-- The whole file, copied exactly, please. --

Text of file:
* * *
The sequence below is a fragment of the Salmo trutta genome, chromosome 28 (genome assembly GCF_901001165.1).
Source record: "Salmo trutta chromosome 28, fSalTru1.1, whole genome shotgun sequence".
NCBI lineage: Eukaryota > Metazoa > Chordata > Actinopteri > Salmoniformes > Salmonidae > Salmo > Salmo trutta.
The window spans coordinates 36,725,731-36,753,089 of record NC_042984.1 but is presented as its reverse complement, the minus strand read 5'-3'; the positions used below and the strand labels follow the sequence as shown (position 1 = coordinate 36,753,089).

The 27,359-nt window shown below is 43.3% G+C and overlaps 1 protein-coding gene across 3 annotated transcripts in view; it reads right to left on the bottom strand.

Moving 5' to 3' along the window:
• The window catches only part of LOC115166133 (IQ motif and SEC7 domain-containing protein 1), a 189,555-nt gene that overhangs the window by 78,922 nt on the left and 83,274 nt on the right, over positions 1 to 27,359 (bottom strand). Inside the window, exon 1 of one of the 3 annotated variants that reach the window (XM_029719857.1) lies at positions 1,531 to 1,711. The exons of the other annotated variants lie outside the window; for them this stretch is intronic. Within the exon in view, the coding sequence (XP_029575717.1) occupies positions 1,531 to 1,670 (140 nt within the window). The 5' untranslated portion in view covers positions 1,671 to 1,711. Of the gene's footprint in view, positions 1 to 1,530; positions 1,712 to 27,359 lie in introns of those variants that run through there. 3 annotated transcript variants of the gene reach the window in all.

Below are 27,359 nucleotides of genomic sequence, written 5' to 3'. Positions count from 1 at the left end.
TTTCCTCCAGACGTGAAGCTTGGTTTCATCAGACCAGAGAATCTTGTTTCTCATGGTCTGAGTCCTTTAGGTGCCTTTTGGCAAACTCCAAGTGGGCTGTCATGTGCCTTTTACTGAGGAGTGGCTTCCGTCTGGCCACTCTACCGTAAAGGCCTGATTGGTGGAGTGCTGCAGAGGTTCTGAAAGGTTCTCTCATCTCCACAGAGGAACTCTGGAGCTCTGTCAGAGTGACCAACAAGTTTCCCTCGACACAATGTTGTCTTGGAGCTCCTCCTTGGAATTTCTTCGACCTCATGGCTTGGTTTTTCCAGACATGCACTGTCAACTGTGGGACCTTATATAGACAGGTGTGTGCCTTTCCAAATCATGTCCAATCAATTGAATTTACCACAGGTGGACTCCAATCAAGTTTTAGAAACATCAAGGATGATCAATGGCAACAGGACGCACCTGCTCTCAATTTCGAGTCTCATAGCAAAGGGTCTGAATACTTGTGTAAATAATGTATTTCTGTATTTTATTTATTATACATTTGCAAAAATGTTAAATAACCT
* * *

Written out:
The sequence below is a fragment of the Salmo trutta genome, chromosome 28 (genome assembly GCF_901001165.1).
Source record: "Salmo trutta chromosome 28, fSalTru1.1, whole genome shotgun sequence".
NCBI lineage: Eukaryota > Metazoa > Chordata > Actinopteri > Salmoniformes > Salmonidae > Salmo > Salmo trutta.
The window spans coordinates 36,725,731-36,753,089 of record NC_042984.1 but is presented as its reverse complement, the minus strand read 5'-3'; the positions used below and the strand labels follow the sequence as shown (position 1 = coordinate 36,753,089).

The 27,359-nt window shown below is 43.3% G+C and overlaps 1 protein-coding gene across 3 annotated transcripts in view; it reads right to left on the bottom strand.

Moving 5' to 3' along the window:
• The window catches only part of LOC115166133 (IQ motif and SEC7 domain-containing protein 1), a 189,555-nt gene that overhangs the window by 78,922 nt on the left and 83,274 nt on the right, over positions 1 to 27,359 (bottom strand). Inside the window, exon 1 of one of the 3 annotated variants that reach the window (XM_029719857.1) lies at positions 1,531 to 1,711. The exons of the other annotated variants lie outside the window; for them this stretch is intronic. Within the exon in view, the coding sequence (XP_029575717.1) occupies positions 1,531 to 1,670 (140 nt within the window). The 5' untranslated portion in view covers positions 1,671 to 1,711. Of the gene's footprint in view, positions 1 to 1,530; positions 1,712 to 27,359 lie in introns of those variants that run through there. 3 annotated transcript variants of the gene reach the window in all.

Below are 27,359 nucleotides of genomic sequence, written 5' to 3'. Positions count from 1 at the left end.
TTTCCTCCAGACGTGAAGCTTGGTTTCATCAGACCAGAGAATCTTGTTTCTCATGGTCTGAGTCCTTTAGGTGCCTTTTGGCAAACTCCAAGTGGGCTGTCATGTGCCTTTTACTGAGGAGTGGCTTCCGTCTGGCCACTCTACCGTAAAGGCCTGATTGGTGGAGTGCTGCAGAGGTTCTGAAAGGTTCTCTCATCTCCACAGAGGAACTCTGGAGCTCTGTCAGAGTGACCAACAAGTTTCCCTCGACACAATGTTGTCTTGGAGCTCCTCCTTGGAATTTCTTCGACCTCATGGCTTGGTTTTTCCAGACATGCACTGTCAACTGTGGGACCTTATATAGACAGGTGTGTGCCTTTCCAAATCATGTCCAATCAATTGAATTTACCACAGGTGGACTCCAATCAAGTTTTAGAAACATCAAGGATGATCAATGGCAACAGGACGCACCTGCTCTCAATTTCGAGTCTCATAGCAAAGGGTCTGAATACTTGTGTAAATAATGTATTTCTGTATTTTATTTATTATACATTTGCAAAAATGTTAAATAACCT